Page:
Ok, when I was in high school, turning in a paper was simple. You either hand-wrote it in VERY neat handwriting, or typed it up IF you had a computer or typwriter. (Yes, in the mid 90s not everyone had a home computer.) Your teacher would read said paper and give you a grade hoping that you had not bought it from someone and thusly plagerized it. Now they have plagerism software to detect potential violations. You turn everything in online or typed AND online. This brings up an interesting point with the grading of papers now.
When writing papers, be sure to have a CURRENT dictionary and thesaurus handy. Over the years grammar rules, and even citations for quoting and paraphrasing, have been changed. Today, for example, I was informed that the word myriad need not be followed by of.
Example: The myriad of problems facing the American economy have no single solution.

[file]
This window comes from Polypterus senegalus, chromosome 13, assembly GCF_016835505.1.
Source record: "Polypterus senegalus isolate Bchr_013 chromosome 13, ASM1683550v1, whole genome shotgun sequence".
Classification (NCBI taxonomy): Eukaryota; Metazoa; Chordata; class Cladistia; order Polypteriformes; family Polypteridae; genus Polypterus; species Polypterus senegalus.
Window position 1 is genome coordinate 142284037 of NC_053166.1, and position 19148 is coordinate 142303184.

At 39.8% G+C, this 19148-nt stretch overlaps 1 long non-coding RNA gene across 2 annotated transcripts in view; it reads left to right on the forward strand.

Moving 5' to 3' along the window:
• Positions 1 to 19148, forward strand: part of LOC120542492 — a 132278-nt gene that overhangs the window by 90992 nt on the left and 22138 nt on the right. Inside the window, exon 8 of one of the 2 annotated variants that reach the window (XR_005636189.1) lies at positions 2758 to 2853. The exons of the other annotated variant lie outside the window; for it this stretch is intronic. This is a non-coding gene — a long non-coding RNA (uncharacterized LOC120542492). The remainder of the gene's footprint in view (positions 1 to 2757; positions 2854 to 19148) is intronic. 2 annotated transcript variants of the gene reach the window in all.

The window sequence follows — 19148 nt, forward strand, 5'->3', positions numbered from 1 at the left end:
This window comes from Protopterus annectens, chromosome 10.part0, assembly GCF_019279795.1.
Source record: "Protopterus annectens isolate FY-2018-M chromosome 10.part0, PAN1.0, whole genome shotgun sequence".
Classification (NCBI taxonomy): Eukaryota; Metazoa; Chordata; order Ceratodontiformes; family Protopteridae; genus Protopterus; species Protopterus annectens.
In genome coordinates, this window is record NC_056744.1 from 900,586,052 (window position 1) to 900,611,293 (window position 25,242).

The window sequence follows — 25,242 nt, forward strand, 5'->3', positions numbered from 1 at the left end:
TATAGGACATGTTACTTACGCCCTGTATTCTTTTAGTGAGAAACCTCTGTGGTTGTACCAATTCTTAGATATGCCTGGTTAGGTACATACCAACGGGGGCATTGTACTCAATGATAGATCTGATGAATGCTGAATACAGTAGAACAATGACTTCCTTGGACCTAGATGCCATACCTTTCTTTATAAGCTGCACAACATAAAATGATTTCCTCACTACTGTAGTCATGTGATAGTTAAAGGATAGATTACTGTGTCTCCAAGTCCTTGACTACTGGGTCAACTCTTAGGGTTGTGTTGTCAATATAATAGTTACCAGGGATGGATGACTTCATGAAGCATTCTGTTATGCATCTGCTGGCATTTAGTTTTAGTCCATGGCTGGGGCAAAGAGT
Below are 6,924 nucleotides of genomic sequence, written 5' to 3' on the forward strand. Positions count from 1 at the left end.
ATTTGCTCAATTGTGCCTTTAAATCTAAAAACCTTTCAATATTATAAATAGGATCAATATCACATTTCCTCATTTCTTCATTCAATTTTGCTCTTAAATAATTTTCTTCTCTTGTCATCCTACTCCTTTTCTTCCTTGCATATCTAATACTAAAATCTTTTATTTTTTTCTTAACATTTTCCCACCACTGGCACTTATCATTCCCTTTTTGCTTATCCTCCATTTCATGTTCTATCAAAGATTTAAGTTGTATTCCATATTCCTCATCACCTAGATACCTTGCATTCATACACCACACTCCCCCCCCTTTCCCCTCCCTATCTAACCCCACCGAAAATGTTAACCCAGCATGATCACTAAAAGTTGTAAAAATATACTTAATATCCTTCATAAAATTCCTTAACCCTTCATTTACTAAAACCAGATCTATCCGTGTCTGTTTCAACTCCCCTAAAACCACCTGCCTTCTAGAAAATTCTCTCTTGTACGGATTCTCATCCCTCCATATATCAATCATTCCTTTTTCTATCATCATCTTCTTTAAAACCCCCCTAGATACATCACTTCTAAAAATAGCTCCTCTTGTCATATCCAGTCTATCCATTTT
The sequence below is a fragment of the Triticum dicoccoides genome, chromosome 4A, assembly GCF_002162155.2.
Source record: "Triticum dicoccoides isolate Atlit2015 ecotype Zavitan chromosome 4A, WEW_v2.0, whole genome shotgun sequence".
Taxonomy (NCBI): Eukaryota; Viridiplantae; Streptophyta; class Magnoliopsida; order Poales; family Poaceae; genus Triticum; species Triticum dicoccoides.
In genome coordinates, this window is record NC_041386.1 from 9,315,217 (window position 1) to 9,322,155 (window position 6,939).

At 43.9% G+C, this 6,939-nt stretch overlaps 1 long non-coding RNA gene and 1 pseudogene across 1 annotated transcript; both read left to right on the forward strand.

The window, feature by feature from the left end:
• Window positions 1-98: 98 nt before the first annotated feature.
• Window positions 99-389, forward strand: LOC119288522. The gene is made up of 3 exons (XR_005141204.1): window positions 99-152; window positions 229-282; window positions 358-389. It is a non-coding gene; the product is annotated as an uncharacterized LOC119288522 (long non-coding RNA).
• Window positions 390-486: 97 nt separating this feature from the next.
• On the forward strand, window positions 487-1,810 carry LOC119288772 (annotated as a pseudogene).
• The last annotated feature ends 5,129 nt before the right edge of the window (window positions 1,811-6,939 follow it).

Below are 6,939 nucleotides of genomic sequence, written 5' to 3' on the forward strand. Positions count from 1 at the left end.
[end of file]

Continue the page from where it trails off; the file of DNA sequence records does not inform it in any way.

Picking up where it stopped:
This could also be written: The myriad problems facing the American economy have no single solution.
This was news to me, and so came as a shock when I saw my paper had been marked with the suggestion that I was using an improper, or archaic method to employ the word. Personally, I can’t fathom dropping the of from the sentence. To me it looks incomplete, wrong, and as though spoken by someone uneducated. However in a society of text speak equating dollar signs on the best seller’s list, I suppose it’s only natural that our speech declines somewhat. I know I make minor mistakes now and then, but it bothers me when mistakes become commonplace enough to be accepted.